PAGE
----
The father is charged with murder after making a false report about his 4 month old daughter as her remains have been found.
When someone should report "what happened" but instead tells us why they did something or why something happened, the sensitivity is increased. We color this in blue to catch the eye's attention.
Then, when there is a cluster of these blue words, we find the highest level of sensitivity in language. It is where our issue lies, and it is where we aim our interview questions.
Here, it is in the extreme by the father:
"She was in the car. I only stepped out to grab her some water because she was asleep. And I came back out because I needed my wallet -- it was like two or three minutes. I get in my car because my wallet was in her diaper bag…and she was gone,"
In 911 calls, guilty parties, themselves, need help. He does not ask for help for the baby, but for himself.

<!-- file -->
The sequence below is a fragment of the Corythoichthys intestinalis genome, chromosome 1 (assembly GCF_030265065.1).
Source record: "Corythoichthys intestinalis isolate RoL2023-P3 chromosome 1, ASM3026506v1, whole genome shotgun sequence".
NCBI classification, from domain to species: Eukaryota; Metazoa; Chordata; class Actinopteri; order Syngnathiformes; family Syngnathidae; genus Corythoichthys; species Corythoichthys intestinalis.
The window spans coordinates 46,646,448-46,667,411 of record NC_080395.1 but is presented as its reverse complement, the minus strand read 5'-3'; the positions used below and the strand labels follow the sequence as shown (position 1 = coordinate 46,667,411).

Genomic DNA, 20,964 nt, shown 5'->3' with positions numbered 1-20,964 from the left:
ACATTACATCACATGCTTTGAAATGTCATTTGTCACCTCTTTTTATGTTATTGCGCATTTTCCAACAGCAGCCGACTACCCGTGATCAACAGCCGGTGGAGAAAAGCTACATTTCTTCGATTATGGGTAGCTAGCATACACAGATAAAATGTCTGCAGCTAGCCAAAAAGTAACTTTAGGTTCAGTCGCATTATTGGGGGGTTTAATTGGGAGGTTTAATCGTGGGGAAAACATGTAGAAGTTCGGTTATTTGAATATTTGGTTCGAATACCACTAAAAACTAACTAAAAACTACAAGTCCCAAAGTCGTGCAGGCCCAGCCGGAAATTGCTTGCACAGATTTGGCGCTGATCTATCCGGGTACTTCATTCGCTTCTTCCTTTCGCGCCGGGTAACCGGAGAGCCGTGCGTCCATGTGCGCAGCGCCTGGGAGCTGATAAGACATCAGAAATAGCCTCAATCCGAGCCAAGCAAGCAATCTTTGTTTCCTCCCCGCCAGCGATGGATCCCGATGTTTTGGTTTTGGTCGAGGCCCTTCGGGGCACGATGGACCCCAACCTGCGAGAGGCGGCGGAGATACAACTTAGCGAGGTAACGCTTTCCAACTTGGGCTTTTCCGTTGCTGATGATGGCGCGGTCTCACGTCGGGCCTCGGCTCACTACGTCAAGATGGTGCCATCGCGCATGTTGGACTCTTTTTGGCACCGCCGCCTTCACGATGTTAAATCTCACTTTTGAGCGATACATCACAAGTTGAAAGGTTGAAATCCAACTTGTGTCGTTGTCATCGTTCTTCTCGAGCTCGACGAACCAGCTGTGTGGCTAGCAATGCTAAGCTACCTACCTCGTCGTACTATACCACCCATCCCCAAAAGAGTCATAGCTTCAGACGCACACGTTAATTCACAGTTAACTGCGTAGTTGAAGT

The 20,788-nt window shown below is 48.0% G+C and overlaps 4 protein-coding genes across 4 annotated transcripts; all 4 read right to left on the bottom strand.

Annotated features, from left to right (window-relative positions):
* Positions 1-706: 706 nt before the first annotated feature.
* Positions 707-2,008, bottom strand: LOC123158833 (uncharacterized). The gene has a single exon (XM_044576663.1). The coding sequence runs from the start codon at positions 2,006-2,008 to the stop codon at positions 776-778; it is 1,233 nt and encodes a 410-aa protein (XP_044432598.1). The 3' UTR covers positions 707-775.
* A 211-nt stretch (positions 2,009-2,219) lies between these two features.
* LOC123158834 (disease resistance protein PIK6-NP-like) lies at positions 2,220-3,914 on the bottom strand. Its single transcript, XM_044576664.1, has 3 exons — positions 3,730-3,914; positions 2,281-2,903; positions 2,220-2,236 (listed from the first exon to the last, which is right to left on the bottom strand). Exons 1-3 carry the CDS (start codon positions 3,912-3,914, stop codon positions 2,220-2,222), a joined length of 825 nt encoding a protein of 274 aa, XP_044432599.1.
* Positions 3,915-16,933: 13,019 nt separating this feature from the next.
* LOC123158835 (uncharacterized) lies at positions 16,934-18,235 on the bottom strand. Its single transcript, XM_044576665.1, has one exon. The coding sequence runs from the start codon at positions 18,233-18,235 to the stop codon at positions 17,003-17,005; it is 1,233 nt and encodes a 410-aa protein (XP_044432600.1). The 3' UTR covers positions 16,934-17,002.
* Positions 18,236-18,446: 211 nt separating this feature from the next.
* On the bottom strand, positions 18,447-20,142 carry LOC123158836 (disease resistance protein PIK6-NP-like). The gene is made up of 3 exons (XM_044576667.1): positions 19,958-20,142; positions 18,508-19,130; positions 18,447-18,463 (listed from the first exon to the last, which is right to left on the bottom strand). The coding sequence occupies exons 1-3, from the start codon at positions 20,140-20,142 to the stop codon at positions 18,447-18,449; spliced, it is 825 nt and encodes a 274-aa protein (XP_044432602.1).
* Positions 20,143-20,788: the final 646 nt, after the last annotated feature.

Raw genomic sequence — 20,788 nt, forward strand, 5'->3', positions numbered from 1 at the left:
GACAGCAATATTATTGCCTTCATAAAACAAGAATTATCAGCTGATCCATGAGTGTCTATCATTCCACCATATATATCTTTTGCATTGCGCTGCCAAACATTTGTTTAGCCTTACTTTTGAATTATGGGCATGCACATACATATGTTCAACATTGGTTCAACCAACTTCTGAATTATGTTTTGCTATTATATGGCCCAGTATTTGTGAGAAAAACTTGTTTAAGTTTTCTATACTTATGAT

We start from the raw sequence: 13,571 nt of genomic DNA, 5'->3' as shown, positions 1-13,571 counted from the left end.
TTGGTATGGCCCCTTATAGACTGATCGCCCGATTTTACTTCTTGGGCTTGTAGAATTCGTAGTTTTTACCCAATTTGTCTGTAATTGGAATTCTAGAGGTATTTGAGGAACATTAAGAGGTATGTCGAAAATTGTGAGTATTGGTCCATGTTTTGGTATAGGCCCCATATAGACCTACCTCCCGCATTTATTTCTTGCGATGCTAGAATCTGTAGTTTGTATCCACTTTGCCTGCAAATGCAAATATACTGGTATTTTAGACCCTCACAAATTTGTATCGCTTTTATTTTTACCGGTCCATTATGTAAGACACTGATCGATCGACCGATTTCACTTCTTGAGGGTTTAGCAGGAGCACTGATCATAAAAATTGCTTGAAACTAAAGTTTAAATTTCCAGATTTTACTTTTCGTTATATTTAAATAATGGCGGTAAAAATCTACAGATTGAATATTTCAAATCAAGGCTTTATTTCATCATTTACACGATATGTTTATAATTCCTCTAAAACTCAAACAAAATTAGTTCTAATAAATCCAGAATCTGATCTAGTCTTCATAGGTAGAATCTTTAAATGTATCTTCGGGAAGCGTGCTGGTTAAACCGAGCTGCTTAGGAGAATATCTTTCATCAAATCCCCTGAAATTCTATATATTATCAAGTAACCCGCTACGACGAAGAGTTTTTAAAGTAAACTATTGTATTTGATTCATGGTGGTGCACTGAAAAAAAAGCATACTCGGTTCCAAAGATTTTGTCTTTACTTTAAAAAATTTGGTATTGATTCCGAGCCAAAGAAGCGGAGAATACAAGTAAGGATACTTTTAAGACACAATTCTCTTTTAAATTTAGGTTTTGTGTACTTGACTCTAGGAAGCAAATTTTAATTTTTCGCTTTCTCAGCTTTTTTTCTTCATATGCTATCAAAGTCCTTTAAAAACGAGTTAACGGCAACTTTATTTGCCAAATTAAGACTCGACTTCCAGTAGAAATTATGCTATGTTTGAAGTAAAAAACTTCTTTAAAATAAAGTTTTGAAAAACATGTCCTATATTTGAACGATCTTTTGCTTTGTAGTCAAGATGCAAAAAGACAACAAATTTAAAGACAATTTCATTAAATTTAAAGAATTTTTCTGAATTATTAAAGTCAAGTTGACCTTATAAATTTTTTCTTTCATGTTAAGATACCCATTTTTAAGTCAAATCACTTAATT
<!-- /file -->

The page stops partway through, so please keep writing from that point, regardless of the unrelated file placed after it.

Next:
When the brain tells the tongue what to say,
the subject will choose from, perhaps, 20,000 words and in less than a micro second in time he must:
1. Choose which words to use
2. Which information to reveal
3. Which information to not reveal
4. Which words to use
5. Where to place each word next to another
6. Which tenses and pronouns to use
Consider how incredibly fast this process is. This is what gives out our advantage in discerning deception from truth.
As he called 911, the truth came out.
"I need a police officer, my child was taken."
He needed a police officer, not his daughter.
He referred to his daughter, not as his daughter, nor by name, but by the word "child" which is associated with risk. We say "child abuse" and "child molester" rather than "daughter abuse" or "daughter molester."
This tiny 'slip' told us the baby was in trouble.
Charles Crawford, 24, is in Clermont County Jail after he filed a "fabricated" missing child report for his daughter Kaylynn Crawford, Savalas Kidd, assistant agent in charge of the Attorney General's Bureau of Criminal Investigation, said.